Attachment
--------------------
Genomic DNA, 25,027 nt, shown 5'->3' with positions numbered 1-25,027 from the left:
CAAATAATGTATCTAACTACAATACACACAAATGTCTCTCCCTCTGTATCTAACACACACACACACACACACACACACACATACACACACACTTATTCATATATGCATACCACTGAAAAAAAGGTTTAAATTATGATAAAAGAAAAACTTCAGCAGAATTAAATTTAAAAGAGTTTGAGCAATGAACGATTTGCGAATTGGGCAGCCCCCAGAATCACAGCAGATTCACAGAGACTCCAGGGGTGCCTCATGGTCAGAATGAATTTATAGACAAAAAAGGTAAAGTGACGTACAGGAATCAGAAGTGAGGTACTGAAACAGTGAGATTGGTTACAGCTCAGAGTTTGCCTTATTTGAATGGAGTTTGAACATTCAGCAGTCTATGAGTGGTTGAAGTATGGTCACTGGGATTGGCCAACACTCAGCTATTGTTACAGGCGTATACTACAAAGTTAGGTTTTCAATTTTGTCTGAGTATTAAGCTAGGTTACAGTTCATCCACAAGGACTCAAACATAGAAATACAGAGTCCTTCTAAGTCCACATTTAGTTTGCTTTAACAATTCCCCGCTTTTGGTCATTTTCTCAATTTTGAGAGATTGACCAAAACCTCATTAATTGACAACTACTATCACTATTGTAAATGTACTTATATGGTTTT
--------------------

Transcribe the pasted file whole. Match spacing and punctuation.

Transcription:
Genomic DNA, 25,027 nt, shown 5'->3' with positions numbered 1-25,027 from the left:
CAAATAATGTATCTAACTACAATACACACAAATGTCTCTCCCTCTGTATCTAACACACACACACACACACACACACACACATACACACACACTTATTCATATATGCATACCACTGAAAAAAAGGTTTAAATTATGATAAAAGAAAAACTTCAGCAGAATTAAATTTAAAAGAGTTTGAGCAATGAACGATTTGCGAATTGGGCAGCCCCCAGAATCACAGCAGATTCACAGAGACTCCAGGGGTGCCTCATGGTCAGAATGAATTTATAGACAAAAAAGGTAAAGTGACGTACAGGAATCAGAAGTGAGGTACTGAAACAGTGAGATTGGTTACAGCTCAGAGTTTGCCTTATTTGAATGGAGTTTGAACATTCAGCAGTCTATGAGTGGTTGAAGTATGGTCACTGGGATTGGCCAACACTCAGCTATTGTTACAGGCGTATACTACAAAGTTAGGTTTTCAATTTTGTCTGAGTATTAAGCTAGGTTACAGTTCATCCACAAGGACTCAAACATAGAAATACAGAGTCCTTCTAAGTCCACATTTAGTTTGCTTTAACAATTCCCCGCTTTTGGTCATTTTCTCAATTTTGAGAGATTGACCAAAACCTCATTAATTGACAACTACTATCACTATTGTAAATGTACTTATATGGTTTT